This sword is about 2 shaku in length, but the short length with the thick kasane makes it look heavy, and it has a sakizori shape. At the koshimoto there is full horimono, and these characteristics are typical for an uchigatana sword from the end of  the Muromachi period. The jihada is a tight ko-itame and there is midare utsuri, and the jigane color is clear and beautiful. At the end of the Muromachi era, countryside swordsmiths’ jihada were not always good, but Sue-Bizen swords which were ordered from  a smith were carefully forged, and have tight itame hada and a bright refined jihada, just like this sword, and this is characteristic. This is a well made sword, and among the Sue-Bizen smiths, the most skillful smiths are Yososaemon-no-jo Sukesada, Jiro saemon-no-jo Katsumitsu and Munemitsu, and most people voted for Katsumitsu and Yososaemon-no-jo Sukesada, who are Sue Bizen swordsmiths. If you look at this as Sue Bizen work, these are almost correct answers. Jirobei-no-jo Harumitsu is the son of Jiro saemon-no-jo Katsumitsu who was an excellent smith, and almost at the same level as Yososaemon-no-jo Sukesada who worked at the same period. There is a famous sword which was owned by Nogi Maresuke (a general in the military forces), which is a Juyo Bunkazai sword. It is signed Bizen kuni ju Osafune Jirosaemon-no-jo Katsumitsu ko Jirobe-jo Harumitsu ichigo hitokoshi (best sword made in his life) saku kore Sasaki Iyo no kami. On the omote side so-kurikara horimono, the center of the sanko shape is round, and the center shape shows a half of a chrysanthemum petal, and petals surround it on the right and left. This shape is seen in Bizen swords, and especially from Osafune smiths: for example, at the end of the Kamakura period on work by Nagamitsu (on a ken classified as  Juyo Bunkazai), Kagemitsu, and later in the Nambokucho era by Kanemitsu. This shape continued to be used from the Oei period to the end of the Muromachi era, and this is a traditional Bizen sword horimono. Also, we have never seen an ura side horimono kanji “ Katte Daimyoji” except this one, and this is supposed to have been a special order from the Katte shrine, located in Yoshino in Nara prefecture. This shrine’s god is Ukenori-kami-no-mikoto and the Buddhist name is Bishamonten, so the Katte daimyojin (god) is the same as Bishamonten. Also, this shrine has a Minamoto Yoshitsune legend associated with it: Yoshitune’s group stayed in the area, and they escaped from the ex-emperor’s ambassador, while Yoshitsune’s girl friend Shizuka-gozen performed a dance, and the theater’s ruin is still there.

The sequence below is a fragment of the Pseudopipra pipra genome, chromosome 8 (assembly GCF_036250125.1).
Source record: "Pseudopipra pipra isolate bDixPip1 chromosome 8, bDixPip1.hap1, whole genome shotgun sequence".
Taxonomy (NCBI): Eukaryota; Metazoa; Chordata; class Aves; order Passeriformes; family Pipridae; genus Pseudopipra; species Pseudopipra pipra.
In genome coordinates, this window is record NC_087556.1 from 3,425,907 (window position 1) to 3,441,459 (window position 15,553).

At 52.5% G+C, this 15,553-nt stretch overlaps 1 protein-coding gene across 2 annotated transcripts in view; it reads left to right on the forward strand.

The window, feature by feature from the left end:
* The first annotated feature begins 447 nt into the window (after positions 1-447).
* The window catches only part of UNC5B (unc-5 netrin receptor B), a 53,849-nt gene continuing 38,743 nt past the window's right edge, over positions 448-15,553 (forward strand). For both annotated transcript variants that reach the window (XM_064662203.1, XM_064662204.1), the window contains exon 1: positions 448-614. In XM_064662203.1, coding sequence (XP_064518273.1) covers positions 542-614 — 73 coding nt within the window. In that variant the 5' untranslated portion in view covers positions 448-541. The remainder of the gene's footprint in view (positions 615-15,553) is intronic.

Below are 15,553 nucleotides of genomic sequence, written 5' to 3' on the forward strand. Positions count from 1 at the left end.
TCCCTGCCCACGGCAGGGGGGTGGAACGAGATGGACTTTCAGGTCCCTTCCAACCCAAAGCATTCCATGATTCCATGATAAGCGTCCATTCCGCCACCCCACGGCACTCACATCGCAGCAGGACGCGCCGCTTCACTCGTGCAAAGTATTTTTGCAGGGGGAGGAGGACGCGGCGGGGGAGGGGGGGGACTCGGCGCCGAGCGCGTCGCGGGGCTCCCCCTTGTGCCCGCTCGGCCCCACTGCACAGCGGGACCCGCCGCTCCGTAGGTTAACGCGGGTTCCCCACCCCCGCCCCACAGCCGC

Kantei To No. 5: tanto

 

Mei: Minamoto Masao

         Bunkyu 3 nen 8 gatsu hi

 

Length: 6 sun 8 bu

Sori: very little

Design: hira zukuri

Mune: ihorimune

Jihada: tight ko-itamehada, with some nagarehada; there are thick jinie, a bright jihada,

             and frequent muneyaki. 

Hamon: gunome and ogunome midare; there are frequent long ashi, sunagashi, frequent

              kinsuji, dense ko-nie, and a bright clear nioiguchi. 

Boshi: wide yakiba with midarekomi; the tip is a kaen type, and there is a long return.